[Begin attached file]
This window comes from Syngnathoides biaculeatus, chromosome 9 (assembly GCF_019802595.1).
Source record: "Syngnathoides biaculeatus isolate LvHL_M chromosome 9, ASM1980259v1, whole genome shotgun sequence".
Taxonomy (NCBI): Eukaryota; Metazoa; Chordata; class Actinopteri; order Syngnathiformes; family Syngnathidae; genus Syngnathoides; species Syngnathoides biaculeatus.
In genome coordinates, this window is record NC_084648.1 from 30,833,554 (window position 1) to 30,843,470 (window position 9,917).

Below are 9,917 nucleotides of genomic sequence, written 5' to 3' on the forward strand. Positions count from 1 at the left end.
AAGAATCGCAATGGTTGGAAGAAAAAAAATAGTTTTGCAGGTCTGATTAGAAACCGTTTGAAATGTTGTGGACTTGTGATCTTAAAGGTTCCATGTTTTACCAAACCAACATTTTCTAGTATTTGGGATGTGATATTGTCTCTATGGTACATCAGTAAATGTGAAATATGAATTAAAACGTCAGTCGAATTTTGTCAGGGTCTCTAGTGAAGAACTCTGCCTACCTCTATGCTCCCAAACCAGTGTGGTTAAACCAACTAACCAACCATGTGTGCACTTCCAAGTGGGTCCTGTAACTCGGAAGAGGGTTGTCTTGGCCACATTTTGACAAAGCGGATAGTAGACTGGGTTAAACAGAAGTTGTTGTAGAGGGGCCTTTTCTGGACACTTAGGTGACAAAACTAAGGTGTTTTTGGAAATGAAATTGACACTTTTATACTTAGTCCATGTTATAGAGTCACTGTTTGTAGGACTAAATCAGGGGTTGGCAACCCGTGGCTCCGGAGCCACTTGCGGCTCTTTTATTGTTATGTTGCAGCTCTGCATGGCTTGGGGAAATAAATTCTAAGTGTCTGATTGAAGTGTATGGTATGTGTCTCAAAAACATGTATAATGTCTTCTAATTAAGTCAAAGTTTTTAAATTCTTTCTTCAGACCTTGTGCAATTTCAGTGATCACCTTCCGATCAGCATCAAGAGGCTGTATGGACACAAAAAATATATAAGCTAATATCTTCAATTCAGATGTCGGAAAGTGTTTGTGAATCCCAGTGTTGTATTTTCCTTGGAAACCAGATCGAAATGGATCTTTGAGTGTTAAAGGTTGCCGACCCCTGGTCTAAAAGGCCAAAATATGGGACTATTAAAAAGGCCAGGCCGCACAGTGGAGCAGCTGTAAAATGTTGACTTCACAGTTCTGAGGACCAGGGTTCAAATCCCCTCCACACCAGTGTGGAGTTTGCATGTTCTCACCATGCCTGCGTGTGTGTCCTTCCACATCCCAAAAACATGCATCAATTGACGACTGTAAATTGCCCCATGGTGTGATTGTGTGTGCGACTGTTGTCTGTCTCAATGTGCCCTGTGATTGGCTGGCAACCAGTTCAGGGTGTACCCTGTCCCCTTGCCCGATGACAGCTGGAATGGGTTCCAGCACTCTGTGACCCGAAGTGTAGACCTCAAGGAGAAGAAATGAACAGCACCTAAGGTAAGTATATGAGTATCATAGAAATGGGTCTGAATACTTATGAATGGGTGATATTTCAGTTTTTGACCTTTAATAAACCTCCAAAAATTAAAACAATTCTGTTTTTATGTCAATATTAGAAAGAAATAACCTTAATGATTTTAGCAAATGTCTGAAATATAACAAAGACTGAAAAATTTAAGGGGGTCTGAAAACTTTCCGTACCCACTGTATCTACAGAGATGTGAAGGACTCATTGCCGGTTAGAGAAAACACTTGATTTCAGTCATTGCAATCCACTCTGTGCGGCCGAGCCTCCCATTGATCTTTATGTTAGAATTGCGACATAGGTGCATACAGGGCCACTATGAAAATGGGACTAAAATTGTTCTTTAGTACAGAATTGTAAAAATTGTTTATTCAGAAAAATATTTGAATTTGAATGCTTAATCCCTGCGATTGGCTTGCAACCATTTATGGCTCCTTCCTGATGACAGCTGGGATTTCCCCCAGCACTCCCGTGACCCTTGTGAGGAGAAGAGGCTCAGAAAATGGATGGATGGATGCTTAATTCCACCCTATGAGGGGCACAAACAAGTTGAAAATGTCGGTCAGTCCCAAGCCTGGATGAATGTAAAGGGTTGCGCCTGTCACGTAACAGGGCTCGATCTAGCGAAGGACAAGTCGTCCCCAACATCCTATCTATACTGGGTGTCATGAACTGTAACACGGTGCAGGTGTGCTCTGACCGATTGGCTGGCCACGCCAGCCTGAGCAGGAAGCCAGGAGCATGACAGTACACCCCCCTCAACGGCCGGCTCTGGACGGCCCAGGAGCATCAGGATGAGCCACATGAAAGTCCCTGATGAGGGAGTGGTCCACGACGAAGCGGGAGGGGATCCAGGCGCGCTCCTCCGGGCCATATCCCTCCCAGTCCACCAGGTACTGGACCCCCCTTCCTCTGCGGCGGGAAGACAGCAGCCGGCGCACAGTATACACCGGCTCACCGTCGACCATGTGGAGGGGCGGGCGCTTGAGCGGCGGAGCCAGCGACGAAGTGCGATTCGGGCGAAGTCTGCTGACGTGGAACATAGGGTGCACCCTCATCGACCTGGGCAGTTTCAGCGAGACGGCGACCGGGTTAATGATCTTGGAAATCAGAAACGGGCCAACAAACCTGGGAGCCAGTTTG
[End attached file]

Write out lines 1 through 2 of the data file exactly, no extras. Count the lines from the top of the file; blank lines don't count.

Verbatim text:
This window comes from Syngnathoides biaculeatus, chromosome 9 (assembly GCF_019802595.1).
Source record: "Syngnathoides biaculeatus isolate LvHL_M chromosome 9, ASM1980259v1, whole genome shotgun sequence".